Feminist Friday: Speaker discusses violence against woman, how it can be prevented


Maribel Barrera/ Iowa State Daily

Ames native Sara Siebert took the stage Friday afternoon at this weeks’ Margaret Sloss Women’s Center’s Feminist Friday to speak on the issue of violence against women and girls, and specifically ways that it can be prevented.

Maribel Barrera

Ames native Sara Siebert took the stage Friday at this week’s Margaret Sloss Women’s Center’s Feminist Friday to speak on the issue of violence against women and girls, and how it can be prevented.

The title of Siebert’s discussion was “Organizing Communities to Prevent Violence Against Women and Girls.” It focused heavily on how communities can work from the inside out to eliminate violence against women, beginning with the individual, as well as the idea of power dynamics between genders, and how it relates to the issue of violence against women.

According to the United Nations, one in three women worldwide experience some sort of domestic or sexual violence from partners or non-partners.

SASA and Power to Girls were two of the strategies discussed. Sasa is the Kiswahili word for ‘now,’ but doubles as an acronym that stands for “Start,” “Awareness,” “Support” and “Action.”

It aims to first address the root causes of violence against women in communities around the world, and then to inspire change within those communities, according to the Raising Voices website, the organization responsible for SASA.

“SASA is going on now in about 25 countries, and that didn’t happen [overnight],” Siebert said.

Power to Girls is a complementary program to SASA, and focuses on programming for young girls, and empowering them, Siebert said.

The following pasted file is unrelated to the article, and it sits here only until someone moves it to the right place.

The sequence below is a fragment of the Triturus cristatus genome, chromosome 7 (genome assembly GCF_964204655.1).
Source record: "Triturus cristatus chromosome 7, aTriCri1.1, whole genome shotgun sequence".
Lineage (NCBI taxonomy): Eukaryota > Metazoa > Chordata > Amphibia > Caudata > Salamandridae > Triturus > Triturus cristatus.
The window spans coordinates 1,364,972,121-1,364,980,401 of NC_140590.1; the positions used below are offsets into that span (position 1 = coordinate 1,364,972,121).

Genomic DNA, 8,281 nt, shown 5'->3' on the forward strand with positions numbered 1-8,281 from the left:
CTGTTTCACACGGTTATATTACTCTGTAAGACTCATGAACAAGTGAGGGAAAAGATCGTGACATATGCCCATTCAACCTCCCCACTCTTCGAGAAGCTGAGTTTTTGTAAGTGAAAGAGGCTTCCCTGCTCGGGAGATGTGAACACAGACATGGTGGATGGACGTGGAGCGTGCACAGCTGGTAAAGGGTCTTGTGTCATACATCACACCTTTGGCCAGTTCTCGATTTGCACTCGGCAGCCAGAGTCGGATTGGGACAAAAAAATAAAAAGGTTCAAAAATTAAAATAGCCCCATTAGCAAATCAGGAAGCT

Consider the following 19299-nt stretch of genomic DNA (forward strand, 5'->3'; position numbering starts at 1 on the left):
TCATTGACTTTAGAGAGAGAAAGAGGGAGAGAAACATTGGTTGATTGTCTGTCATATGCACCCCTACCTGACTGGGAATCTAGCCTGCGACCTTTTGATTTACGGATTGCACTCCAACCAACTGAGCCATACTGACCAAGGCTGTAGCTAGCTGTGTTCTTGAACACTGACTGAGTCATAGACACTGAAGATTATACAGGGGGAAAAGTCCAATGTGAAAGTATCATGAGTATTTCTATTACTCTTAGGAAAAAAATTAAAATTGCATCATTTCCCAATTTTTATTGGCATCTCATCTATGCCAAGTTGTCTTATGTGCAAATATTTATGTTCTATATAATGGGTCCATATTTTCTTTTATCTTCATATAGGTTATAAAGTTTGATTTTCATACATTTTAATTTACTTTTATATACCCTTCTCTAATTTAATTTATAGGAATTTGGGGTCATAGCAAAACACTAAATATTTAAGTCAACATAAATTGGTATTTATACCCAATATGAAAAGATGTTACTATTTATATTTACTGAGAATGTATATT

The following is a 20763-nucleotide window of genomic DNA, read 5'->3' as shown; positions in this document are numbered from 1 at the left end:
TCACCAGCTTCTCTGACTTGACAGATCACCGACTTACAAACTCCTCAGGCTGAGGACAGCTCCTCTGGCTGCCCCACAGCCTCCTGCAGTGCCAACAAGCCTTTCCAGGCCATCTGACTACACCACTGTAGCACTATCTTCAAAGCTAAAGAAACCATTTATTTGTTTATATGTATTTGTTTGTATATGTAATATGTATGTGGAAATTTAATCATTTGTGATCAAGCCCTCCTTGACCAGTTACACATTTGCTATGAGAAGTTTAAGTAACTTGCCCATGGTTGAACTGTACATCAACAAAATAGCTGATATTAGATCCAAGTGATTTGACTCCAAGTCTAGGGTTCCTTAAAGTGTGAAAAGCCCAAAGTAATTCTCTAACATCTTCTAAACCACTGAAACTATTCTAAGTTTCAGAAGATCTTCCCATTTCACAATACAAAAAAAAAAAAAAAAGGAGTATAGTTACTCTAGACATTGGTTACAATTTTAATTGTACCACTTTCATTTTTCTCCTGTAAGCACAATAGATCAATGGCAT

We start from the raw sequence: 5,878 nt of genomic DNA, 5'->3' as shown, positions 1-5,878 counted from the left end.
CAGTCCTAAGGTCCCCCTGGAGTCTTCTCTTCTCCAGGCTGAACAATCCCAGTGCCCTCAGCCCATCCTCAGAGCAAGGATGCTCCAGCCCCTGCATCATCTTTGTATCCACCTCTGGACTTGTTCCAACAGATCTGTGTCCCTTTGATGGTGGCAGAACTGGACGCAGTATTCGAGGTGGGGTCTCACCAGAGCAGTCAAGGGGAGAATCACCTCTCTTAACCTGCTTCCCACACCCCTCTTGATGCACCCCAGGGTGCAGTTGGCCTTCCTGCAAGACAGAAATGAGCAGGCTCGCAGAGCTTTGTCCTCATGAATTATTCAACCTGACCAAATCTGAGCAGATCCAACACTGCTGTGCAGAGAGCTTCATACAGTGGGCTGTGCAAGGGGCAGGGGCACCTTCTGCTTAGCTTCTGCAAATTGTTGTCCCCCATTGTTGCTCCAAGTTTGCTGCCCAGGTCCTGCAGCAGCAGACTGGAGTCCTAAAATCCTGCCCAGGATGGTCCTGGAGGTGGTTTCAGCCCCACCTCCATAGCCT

“Girls are often the ones who are experiencing a lot of violence,” Siebert said. “Because of that power dynamic, we try to figure out, with Power to Girls, how to combine girl-centered programming, like girls’ groups, and really investing in the support and capacity and activism of girls.” 

While a lot of Siebert’s experience has been in countries other than the United States, she opened the discussion to conceptualize ways in which the Iowa State community can begin tackling the issue of violence against women beginning at the individual and community level here on campus.

“Imagine what this would look like in this community. […] if something like this existed in my community, what would work?” Siebert said. “What would my role be in that, and how could that happen?”

Siebert has spent more than 20 years working to end violence against women and girls. She spent time overseas in Uganda and Haiti working to find ways that work with communities present there.

“This has been an issue in every, every, every space that I’ve ever been in in any country,” Siebert said. “There’s […] a room full of women talking about this, and, like, a really nice guy or two, [who] already knew and were already kind of aware [of] this [issue]. So how do you get to everybody else?”